"We are working and we cannot have any perspective, our only perspective is to discover the truth and then say something, we are working to discover the truth", said this Wednesday Hélder Pitta Grós, questioned by Lusa.
The attorney general, who preferred not to go into details, assured that the work is being carried out in conjunction with the Sao Tome counterpart, referring not to be able to describe "what is being done in concrete".
"We are exchanging information [with the São Tomé and Príncipe Public Prosecutor's Office]. The prospect of filing or not, I cannot tell you why we are working", he stressed.
Hélder Pitta Grós also said that, in relation to this case, the PGR "has not yet constituted defendants", stressing that work is underway with all the countries of the Community of Portuguese Speaking Countries (CPLP) on similar cases.
"We are working with all the CPLP countries so that we can see some facts that have to do with us. We will see, each case is different, and we will act accordingly", he assured.
Pitta Grós was speaking to journalists on the sidelines of the international conference on "Asset Recovery", which is taking place this Wednesday, in Luanda, as part of the celebrations of the 43rd anniversary of the Angolan PGR.
The São Tomé justices closed the case of alleged corruption involving the current President, Carlos Vila Nova, and the ex-minister Américo Ramos, within the scope of a credit of 30 million dollars, while procedures are taking place in Angola, clarified this Tuesday a judicial source.
Speaking to Lusa, a source linked to the investigation said that the process was divided into two parts: "The part relating to Carlos Vila Nova and Américo Ramos ended with a filing order. Given the origin of the money, another part was referred to international cooperation in the criminal matters for Angola, where joint work has been carried out with the Angolan authorities".
As for the former São Tomé Prime Minister Patrice Trovoada, the São Tomé and Príncipe PGR had already determined in 2019 the shelving, "due to lack of criminal evidence", of two processes, including the so-called '30 million' case, after investigation of facts "which abstractly indicated the practice of crimes of corruption, embezzlement, economic participation in business and abuse of powers".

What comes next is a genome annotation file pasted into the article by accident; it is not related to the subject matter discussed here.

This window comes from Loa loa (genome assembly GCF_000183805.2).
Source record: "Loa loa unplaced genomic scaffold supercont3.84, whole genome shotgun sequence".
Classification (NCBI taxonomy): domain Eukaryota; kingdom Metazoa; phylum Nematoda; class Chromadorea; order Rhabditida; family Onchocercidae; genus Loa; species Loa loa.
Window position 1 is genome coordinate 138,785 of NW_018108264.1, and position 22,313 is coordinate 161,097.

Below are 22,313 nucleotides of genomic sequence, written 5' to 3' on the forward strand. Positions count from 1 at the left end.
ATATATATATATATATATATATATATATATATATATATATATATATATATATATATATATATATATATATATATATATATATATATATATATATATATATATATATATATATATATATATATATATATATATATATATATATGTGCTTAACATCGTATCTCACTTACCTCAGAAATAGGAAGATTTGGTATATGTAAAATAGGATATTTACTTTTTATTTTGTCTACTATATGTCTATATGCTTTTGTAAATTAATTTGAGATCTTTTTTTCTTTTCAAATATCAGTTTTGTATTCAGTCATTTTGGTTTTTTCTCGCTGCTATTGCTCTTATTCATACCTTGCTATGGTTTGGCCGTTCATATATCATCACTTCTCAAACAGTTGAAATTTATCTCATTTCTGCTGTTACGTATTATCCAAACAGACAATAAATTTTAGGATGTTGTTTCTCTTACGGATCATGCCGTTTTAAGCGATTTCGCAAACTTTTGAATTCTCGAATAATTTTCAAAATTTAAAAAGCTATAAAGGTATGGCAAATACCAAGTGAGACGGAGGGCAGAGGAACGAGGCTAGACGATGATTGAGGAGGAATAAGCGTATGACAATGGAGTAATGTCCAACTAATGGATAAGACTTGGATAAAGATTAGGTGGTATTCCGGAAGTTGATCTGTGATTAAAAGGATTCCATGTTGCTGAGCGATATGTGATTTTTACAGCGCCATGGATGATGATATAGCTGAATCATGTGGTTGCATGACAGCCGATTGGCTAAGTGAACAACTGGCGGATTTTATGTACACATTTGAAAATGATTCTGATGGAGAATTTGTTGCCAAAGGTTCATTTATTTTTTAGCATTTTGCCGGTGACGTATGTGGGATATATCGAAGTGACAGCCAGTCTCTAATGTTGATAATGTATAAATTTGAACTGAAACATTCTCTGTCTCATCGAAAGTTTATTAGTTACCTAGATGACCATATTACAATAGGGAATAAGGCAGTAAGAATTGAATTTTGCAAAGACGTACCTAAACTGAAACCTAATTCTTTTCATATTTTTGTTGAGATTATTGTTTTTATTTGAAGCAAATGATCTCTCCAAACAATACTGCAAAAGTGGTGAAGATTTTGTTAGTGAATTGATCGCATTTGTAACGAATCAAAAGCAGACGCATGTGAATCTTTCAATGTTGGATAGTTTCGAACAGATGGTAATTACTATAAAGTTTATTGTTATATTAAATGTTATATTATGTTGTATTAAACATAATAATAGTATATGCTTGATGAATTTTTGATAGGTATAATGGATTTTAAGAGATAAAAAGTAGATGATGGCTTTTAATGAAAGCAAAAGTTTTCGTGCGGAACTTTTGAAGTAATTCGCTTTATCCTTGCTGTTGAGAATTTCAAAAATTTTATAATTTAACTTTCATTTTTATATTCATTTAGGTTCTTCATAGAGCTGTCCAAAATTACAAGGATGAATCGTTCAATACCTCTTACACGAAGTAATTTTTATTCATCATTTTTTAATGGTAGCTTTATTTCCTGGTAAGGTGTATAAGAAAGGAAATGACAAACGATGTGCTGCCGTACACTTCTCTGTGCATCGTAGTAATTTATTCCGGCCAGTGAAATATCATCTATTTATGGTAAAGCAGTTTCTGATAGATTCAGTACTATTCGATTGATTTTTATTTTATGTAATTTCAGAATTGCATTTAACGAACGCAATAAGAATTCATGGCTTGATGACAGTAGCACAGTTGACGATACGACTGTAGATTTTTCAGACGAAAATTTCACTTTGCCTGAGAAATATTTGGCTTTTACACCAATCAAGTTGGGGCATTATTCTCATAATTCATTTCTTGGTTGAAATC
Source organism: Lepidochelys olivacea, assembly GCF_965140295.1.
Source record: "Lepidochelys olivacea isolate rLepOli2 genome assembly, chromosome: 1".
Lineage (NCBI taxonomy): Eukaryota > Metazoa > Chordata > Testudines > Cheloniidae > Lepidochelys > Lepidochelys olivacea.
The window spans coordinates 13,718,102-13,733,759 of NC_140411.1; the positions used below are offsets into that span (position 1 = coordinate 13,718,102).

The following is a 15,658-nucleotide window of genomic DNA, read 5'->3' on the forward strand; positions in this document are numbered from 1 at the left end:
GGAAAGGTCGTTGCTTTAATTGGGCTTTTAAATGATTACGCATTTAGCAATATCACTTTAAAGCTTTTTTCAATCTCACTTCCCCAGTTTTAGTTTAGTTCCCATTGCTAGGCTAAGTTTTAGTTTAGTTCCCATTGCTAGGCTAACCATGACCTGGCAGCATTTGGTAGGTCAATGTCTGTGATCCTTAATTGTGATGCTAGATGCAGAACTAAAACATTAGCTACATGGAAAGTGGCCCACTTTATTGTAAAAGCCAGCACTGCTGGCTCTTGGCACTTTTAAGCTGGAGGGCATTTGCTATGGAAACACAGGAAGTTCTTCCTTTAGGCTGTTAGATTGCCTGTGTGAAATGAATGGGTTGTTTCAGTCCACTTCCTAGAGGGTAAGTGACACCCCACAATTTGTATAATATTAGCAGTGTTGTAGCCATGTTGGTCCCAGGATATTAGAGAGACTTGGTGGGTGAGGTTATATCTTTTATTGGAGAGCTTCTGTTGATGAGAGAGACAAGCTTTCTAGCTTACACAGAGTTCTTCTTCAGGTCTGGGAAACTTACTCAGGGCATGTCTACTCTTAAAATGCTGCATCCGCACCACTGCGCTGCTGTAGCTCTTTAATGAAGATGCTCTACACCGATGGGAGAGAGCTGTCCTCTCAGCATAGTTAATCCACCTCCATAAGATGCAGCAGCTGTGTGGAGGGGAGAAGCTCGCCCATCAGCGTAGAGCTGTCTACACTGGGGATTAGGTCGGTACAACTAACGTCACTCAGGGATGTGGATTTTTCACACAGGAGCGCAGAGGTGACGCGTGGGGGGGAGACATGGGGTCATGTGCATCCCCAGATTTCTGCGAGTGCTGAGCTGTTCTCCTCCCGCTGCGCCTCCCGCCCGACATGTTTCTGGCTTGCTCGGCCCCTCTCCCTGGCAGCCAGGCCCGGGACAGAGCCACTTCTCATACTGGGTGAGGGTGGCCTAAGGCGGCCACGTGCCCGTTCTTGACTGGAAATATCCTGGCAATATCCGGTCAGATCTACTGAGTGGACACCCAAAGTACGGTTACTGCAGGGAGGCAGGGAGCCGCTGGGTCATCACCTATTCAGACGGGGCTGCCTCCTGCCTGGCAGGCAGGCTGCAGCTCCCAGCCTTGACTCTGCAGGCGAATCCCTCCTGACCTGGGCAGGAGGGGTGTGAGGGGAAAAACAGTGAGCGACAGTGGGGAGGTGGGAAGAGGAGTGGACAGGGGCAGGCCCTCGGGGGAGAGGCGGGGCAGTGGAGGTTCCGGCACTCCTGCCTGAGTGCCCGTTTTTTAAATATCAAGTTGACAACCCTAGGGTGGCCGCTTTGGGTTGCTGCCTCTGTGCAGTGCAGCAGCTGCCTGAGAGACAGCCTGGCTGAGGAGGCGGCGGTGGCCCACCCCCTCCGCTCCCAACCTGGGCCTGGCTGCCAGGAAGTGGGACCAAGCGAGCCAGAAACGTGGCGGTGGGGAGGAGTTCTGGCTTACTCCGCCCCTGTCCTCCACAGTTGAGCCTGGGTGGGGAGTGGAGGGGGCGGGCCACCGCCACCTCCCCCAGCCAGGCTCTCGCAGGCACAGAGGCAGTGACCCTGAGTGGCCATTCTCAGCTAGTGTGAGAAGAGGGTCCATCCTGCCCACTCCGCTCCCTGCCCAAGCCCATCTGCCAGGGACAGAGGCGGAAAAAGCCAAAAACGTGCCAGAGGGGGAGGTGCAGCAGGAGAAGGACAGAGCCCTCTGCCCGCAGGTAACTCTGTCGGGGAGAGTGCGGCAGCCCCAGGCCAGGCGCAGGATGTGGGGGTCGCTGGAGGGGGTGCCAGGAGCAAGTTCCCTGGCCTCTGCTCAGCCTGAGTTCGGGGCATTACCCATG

The position of the Attorney General of the Republic of São Tomé and Príncipe comes a day after the Sao Tome prime minister, Jorge Bom Jesus, asked the Court to resolve the financial scandals involving former prime minister Patrice Trovada and others associated with the current government, including the management of covid-19 funds and the construction of infrastructure.
Bom Jesus was reacting to a news article published by Angolan journalist Rafael Marques that brought up again the alleged corruption case in the amount of 30 million dollars involving former Prime Minister Patrice Trovoada (2014-2018) and the company China International Fund (CIF).
"I am concerned as a citizen, as a ruler, as a patriot that issues like these constantly appear to pinch the image of São Tomé and Príncipe, which is why I ask the courts that all these problems be quickly resolved in the proper spheres so that we can bury once and for all, all these financial scandals", said the head of government.
In addition to this case involving Patrice Trovoada, the prime minister defended that "the specific cases must be pointed out" that contribute "to continuing to label São Tomé and Príncipe a corrupt country" and that the Government itself wants to see clarified.
On his blog 'Maka Angola', Rafael Marques – who was recently in São Tomé and Príncipe – published an article entitled "Angola and the Hidden Debt of São Tomé", indicating that on July 25, 2015 – during the government headed by Patrice Trovoada and of which Vila Nova and Américo Ramos were ministers, respectively with the portfolios of Infrastructure and Finance - "China-Sonangol Investment transferred, from Indonesia, the amount of 10 million dollars to the account of the Republic of São Tomé and Príncipe in the Portuguese bank Caixa Geral de Depósitos".
"This amount was part of a credit agreement, totaling US$30 million, between the China International Fund (CIF) and the Sao Tome government. The remaining 20 million dollars 'disappeared', 'disappeared', have 'evolved', and the government of São Tomé does not know how to ask for them, or who to pay the debt of 10 million dollars. A case that is at least ridiculous, and which involves Angola through the [state] Sonangol," he added.
According to the same publication, the loan was intended for the construction of a new administrative center and residences for civil servants in the capital, São Tomé, and was due to be repaid by 2036, after a five-year grace period, with an annual interest rate of 1 percent.